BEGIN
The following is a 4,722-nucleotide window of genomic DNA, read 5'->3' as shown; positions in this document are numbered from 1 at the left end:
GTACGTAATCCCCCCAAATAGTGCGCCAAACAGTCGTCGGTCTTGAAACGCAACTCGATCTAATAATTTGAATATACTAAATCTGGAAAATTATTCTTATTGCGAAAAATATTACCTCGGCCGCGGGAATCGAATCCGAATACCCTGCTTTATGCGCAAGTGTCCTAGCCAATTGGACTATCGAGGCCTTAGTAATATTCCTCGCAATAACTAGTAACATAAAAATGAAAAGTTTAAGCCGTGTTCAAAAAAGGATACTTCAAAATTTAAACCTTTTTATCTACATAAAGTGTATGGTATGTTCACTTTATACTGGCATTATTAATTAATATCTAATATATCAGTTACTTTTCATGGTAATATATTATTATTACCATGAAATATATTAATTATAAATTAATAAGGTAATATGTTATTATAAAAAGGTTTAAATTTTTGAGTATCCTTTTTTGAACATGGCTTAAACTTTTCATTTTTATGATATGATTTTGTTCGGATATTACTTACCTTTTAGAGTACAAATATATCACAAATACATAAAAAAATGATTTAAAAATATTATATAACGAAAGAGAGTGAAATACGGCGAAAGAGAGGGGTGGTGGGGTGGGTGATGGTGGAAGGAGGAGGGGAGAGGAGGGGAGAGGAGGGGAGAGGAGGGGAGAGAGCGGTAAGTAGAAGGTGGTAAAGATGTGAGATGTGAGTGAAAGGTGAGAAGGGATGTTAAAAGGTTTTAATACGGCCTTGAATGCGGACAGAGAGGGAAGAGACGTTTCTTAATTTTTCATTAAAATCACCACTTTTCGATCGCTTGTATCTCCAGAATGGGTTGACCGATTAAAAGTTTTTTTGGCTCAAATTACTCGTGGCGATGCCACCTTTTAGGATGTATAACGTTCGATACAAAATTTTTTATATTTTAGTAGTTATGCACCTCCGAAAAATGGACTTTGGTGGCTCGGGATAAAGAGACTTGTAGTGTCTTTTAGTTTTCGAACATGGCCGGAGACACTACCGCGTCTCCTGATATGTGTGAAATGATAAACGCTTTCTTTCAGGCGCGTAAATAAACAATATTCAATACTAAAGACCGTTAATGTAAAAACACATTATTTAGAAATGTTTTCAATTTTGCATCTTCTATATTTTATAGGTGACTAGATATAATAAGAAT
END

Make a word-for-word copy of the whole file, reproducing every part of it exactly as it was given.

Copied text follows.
The following is a 4,722-nucleotide window of genomic DNA, read 5'->3' as shown; positions in this document are numbered from 1 at the left end:
GTACGTAATCCCCCCAAATAGTGCGCCAAACAGTCGTCGGTCTTGAAACGCAACTCGATCTAATAATTTGAATATACTAAATCTGGAAAATTATTCTTATTGCGAAAAATATTACCTCGGCCGCGGGAATCGAATCCGAATACCCTGCTTTATGCGCAAGTGTCCTAGCCAATTGGACTATCGAGGCCTTAGTAATATTCCTCGCAATAACTAGTAACATAAAAATGAAAAGTTTAAGCCGTGTTCAAAAAAGGATACTTCAAAATTTAAACCTTTTTATCTACATAAAGTGTATGGTATGTTCACTTTATACTGGCATTATTAATTAATATCTAATATATCAGTTACTTTTCATGGTAATATATTATTATTACCATGAAATATATTAATTATAAATTAATAAGGTAATATGTTATTATAAAAAGGTTTAAATTTTTGAGTATCCTTTTTTGAACATGGCTTAAACTTTTCATTTTTATGATATGATTTTGTTCGGATATTACTTACCTTTTAGAGTACAAATATATCACAAATACATAAAAAAATGATTTAAAAATATTATATAACGAAAGAGAGTGAAATACGGCGAAAGAGAGGGGTGGTGGGGTGGGTGATGGTGGAAGGAGGAGGGGAGAGGAGGGGAGAGGAGGGGAGAGGAGGGGAGAGAGCGGTAAGTAGAAGGTGGTAAAGATGTGAGATGTGAGTGAAAGGTGAGAAGGGATGTTAAAAGGTTTTAATACGGCCTTGAATGCGGACAGAGAGGGAAGAGACGTTTCTTAATTTTTCATTAAAATCACCACTTTTCGATCGCTTGTATCTCCAGAATGGGTTGACCGATTAAAAGTTTTTTTGGCTCAAATTACTCGTGGCGATGCCACCTTTTAGGATGTATAACGTTCGATACAAAATTTTTTATATTTTAGTAGTTATGCACCTCCGAAAAATGGACTTTGGTGGCTCGGGATAAAGAGACTTGTAGTGTCTTTTAGTTTTCGAACATGGCCGGAGACACTACCGCGTCTCCTGATATGTGTGAAATGATAAACGCTTTCTTTCAGGCGCGTAAATAAACAATATTCAATACTAAAGACCGTTAATGTAAAAACACATTATTTAGAAATGTTTTCAATTTTGCATCTTCTATATTTTATAGGTGACTAGATATAATAAGAAT